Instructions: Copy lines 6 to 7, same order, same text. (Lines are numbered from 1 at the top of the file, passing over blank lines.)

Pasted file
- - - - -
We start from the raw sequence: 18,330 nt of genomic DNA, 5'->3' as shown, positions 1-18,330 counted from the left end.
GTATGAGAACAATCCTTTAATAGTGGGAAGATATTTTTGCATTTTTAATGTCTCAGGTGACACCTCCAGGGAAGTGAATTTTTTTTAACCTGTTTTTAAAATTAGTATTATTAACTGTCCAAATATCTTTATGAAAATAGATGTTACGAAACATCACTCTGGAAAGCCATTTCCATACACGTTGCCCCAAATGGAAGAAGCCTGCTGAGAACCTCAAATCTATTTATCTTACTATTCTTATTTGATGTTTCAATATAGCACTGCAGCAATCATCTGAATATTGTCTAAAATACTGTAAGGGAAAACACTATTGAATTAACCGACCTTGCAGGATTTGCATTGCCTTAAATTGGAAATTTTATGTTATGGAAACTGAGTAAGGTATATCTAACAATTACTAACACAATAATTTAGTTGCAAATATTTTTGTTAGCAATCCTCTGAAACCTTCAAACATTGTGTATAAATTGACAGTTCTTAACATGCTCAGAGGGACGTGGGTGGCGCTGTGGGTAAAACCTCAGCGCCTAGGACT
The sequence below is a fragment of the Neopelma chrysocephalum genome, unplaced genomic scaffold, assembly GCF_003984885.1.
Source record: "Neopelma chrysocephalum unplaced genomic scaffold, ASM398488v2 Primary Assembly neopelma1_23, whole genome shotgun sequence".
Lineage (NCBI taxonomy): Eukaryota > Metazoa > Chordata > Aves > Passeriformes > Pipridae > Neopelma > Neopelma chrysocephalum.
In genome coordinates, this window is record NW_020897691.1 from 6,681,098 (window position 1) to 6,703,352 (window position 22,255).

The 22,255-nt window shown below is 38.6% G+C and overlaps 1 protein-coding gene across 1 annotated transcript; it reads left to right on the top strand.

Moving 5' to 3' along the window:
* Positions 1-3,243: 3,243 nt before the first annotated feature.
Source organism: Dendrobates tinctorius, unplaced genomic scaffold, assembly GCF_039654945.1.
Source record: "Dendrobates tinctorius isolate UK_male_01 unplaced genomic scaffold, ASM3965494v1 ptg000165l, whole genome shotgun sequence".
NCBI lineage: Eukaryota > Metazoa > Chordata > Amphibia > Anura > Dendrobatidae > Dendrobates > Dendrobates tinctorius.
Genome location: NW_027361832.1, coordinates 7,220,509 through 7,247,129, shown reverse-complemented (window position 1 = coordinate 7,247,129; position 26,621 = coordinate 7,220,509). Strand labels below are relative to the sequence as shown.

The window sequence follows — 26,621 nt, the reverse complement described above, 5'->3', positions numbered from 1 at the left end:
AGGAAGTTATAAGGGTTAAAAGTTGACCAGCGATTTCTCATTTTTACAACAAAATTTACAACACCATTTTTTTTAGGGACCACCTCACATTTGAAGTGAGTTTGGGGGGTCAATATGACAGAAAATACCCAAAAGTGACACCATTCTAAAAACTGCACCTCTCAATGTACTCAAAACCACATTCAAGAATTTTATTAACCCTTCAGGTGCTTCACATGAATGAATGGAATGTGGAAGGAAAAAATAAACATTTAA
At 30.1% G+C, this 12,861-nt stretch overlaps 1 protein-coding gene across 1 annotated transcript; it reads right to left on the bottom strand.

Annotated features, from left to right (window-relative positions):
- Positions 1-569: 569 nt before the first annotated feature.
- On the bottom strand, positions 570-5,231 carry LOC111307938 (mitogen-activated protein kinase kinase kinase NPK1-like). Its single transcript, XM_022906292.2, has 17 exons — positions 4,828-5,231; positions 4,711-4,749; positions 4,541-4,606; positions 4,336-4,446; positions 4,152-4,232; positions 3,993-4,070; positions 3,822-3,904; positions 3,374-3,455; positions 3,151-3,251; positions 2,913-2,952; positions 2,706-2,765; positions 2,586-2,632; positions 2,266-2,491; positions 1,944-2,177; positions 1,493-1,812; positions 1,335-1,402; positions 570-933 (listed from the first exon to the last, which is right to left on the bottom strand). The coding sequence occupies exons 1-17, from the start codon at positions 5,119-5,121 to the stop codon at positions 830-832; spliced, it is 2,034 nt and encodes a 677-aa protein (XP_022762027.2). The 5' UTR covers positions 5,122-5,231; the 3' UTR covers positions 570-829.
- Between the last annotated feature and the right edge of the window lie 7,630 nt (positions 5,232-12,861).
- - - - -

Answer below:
In genome coordinates, this window is record NW_020897691.1 from 6,681,098 (window position 1) to 6,703,352 (window position 22,255).

The 22,255-nt window shown below is 38.6% G+C and overlaps 1 protein-coding gene across 1 annotated transcript; it reads left to right on the top strand.